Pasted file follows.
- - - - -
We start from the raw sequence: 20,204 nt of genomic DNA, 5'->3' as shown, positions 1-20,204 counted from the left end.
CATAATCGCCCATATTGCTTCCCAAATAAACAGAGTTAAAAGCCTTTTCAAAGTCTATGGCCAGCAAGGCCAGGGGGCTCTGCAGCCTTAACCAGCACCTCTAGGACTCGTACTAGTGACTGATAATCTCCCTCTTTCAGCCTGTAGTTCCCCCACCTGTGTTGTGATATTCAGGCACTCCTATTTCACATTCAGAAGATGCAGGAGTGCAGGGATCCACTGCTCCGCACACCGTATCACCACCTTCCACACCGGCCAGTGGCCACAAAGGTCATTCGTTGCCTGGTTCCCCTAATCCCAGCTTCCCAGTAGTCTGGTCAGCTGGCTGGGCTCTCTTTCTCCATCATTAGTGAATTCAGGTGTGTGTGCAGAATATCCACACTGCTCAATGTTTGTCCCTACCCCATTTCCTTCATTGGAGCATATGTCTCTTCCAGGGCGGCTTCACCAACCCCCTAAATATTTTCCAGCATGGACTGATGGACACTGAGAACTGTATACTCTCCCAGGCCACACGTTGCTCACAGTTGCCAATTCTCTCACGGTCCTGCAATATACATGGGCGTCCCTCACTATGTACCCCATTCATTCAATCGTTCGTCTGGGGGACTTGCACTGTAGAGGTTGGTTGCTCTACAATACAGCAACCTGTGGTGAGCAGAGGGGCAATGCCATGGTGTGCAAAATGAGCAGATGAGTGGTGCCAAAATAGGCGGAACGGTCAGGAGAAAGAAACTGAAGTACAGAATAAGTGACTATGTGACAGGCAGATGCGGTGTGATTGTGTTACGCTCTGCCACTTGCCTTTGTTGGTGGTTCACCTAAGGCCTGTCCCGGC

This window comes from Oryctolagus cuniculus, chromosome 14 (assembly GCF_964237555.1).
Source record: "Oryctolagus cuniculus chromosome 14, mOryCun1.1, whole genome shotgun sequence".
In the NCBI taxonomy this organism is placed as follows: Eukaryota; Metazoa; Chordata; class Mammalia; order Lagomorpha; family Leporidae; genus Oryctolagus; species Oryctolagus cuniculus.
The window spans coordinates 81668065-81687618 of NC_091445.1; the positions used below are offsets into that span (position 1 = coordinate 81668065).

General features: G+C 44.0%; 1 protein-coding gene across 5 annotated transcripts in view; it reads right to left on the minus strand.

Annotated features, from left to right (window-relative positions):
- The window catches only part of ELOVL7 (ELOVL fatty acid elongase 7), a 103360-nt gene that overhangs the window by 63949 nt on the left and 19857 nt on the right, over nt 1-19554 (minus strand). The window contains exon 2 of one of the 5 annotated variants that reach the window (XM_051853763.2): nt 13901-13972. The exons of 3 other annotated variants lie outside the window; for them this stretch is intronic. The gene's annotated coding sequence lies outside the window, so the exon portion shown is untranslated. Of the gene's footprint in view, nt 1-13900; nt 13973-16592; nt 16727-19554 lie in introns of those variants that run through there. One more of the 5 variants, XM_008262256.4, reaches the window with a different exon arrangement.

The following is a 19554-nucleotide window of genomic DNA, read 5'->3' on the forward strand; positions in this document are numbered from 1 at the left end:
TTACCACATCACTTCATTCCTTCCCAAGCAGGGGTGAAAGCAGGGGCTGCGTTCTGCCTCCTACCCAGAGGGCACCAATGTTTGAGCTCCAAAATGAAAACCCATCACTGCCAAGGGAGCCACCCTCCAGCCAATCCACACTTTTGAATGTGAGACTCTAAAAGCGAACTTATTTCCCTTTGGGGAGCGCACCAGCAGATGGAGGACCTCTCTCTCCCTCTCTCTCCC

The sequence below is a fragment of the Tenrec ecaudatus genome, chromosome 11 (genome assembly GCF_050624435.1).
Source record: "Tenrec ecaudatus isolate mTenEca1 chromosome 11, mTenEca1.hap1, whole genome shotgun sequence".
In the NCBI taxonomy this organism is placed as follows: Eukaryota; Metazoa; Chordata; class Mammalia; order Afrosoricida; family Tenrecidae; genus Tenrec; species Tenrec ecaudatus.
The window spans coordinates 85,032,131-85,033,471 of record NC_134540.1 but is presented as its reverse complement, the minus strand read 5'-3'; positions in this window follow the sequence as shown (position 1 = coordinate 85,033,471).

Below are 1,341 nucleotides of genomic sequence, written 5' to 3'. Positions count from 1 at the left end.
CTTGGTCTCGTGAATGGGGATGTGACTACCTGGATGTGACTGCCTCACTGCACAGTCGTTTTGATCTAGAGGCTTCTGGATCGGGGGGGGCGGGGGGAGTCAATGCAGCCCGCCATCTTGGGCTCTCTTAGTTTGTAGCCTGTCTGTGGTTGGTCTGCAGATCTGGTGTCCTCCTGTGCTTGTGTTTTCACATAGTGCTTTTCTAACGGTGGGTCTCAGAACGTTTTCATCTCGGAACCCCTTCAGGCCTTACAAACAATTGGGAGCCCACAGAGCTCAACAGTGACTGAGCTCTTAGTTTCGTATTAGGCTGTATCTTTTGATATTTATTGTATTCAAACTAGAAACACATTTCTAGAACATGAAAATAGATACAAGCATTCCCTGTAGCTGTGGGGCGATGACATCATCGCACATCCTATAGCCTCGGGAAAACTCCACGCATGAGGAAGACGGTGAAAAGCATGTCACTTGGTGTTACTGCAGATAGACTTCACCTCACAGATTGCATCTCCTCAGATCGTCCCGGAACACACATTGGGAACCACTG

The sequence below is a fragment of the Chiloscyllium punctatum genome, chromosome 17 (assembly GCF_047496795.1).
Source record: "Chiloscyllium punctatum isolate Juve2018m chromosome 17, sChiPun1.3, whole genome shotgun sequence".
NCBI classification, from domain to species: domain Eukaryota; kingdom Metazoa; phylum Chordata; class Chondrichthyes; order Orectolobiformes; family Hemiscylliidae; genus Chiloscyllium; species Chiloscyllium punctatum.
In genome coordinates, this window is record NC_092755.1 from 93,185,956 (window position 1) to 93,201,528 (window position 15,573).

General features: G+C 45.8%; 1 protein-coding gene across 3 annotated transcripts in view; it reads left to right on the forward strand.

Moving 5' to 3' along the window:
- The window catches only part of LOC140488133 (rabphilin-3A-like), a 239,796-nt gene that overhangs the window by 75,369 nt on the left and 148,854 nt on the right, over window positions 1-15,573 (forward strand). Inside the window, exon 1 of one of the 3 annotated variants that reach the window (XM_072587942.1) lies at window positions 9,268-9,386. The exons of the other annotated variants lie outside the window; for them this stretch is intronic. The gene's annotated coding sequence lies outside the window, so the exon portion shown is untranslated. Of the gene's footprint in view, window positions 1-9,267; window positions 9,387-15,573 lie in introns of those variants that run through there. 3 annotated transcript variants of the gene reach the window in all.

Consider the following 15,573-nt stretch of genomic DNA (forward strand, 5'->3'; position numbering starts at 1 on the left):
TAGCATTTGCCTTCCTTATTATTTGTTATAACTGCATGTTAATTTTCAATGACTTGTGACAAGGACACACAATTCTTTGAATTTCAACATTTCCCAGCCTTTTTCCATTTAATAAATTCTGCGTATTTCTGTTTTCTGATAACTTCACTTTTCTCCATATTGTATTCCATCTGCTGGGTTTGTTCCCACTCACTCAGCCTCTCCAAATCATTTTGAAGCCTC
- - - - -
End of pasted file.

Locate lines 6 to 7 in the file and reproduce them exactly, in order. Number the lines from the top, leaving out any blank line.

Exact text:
The window spans coordinates 81668065-81687618 of NC_091445.1; the positions used below are offsets into that span (position 1 = coordinate 81668065).

General features: G+C 44.0%; 1 protein-coding gene across 5 annotated transcripts in view; it reads right to left on the minus strand.